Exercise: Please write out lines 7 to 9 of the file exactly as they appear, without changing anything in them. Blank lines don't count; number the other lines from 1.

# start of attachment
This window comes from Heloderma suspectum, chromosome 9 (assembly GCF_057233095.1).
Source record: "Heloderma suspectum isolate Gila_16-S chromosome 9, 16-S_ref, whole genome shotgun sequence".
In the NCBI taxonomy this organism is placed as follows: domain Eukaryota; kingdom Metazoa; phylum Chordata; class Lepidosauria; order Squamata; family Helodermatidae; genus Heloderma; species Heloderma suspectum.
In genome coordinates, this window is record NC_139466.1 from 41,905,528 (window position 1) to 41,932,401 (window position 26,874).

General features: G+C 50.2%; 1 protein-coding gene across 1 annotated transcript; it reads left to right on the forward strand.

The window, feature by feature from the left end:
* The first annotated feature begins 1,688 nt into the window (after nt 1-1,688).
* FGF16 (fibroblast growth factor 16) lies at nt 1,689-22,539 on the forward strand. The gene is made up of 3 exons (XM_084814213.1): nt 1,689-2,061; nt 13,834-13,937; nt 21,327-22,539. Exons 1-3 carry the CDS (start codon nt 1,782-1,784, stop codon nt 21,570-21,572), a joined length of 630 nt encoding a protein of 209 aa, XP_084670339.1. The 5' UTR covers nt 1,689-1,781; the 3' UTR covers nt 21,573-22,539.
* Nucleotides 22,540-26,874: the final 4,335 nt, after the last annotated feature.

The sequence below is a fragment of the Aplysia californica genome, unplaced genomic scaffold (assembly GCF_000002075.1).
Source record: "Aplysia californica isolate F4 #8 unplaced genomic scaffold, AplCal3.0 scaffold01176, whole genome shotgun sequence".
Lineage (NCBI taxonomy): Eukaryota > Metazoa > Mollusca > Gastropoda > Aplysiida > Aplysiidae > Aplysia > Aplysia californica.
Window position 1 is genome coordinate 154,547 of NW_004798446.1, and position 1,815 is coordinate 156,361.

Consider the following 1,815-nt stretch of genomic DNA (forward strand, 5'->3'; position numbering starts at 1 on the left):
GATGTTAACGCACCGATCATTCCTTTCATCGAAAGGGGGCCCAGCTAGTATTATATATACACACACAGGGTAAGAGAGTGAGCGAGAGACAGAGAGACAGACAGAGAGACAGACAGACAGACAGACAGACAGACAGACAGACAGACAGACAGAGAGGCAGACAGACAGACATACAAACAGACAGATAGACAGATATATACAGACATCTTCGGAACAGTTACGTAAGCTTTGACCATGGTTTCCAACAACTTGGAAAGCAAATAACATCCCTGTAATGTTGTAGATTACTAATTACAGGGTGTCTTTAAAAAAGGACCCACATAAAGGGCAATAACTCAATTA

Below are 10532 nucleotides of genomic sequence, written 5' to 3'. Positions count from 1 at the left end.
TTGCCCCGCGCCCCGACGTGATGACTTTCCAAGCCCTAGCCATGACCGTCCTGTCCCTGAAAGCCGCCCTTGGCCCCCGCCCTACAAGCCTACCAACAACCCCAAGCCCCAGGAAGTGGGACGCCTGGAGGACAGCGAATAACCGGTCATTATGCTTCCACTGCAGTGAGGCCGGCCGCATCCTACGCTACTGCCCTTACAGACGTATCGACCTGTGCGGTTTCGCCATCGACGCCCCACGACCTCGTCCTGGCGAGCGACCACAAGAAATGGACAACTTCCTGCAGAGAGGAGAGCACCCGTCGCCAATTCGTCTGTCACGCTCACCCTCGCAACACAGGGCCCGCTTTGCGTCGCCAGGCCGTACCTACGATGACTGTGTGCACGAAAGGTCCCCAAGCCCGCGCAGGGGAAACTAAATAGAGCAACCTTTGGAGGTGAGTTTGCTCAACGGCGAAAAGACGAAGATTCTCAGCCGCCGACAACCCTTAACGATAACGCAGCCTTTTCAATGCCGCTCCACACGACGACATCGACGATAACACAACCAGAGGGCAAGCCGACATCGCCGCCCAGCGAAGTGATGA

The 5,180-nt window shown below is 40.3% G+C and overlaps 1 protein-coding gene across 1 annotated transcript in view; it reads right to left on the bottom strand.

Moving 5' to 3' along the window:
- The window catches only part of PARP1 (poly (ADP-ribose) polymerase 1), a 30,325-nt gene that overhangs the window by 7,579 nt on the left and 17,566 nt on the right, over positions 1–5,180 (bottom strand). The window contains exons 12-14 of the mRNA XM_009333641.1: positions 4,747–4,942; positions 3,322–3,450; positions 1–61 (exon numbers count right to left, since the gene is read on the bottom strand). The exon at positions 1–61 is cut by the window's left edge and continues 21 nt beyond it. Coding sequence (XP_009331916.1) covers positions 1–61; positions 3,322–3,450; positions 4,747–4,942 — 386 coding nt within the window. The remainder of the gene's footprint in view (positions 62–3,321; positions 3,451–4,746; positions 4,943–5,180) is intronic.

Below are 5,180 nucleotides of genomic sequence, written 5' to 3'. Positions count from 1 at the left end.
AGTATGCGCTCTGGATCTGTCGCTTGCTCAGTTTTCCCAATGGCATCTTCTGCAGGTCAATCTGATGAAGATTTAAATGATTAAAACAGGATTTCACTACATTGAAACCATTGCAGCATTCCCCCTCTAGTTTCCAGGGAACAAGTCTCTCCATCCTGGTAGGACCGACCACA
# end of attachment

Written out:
* The first annotated feature begins 1,688 nt into the window (after nt 1-1,688).
* FGF16 (fibroblast growth factor 16) lies at nt 1,689-22,539 on the forward strand. The gene is made up of 3 exons (XM_084814213.1): nt 1,689-2,061; nt 13,834-13,937; nt 21,327-22,539. Exons 1-3 carry the CDS (start codon nt 1,782-1,784, stop codon nt 21,570-21,572), a joined length of 630 nt encoding a protein of 209 aa, XP_084670339.1. The 5' UTR covers nt 1,689-1,781; the 3' UTR covers nt 21,573-22,539.
* Nucleotides 22,540-26,874: the final 4,335 nt, after the last annotated feature.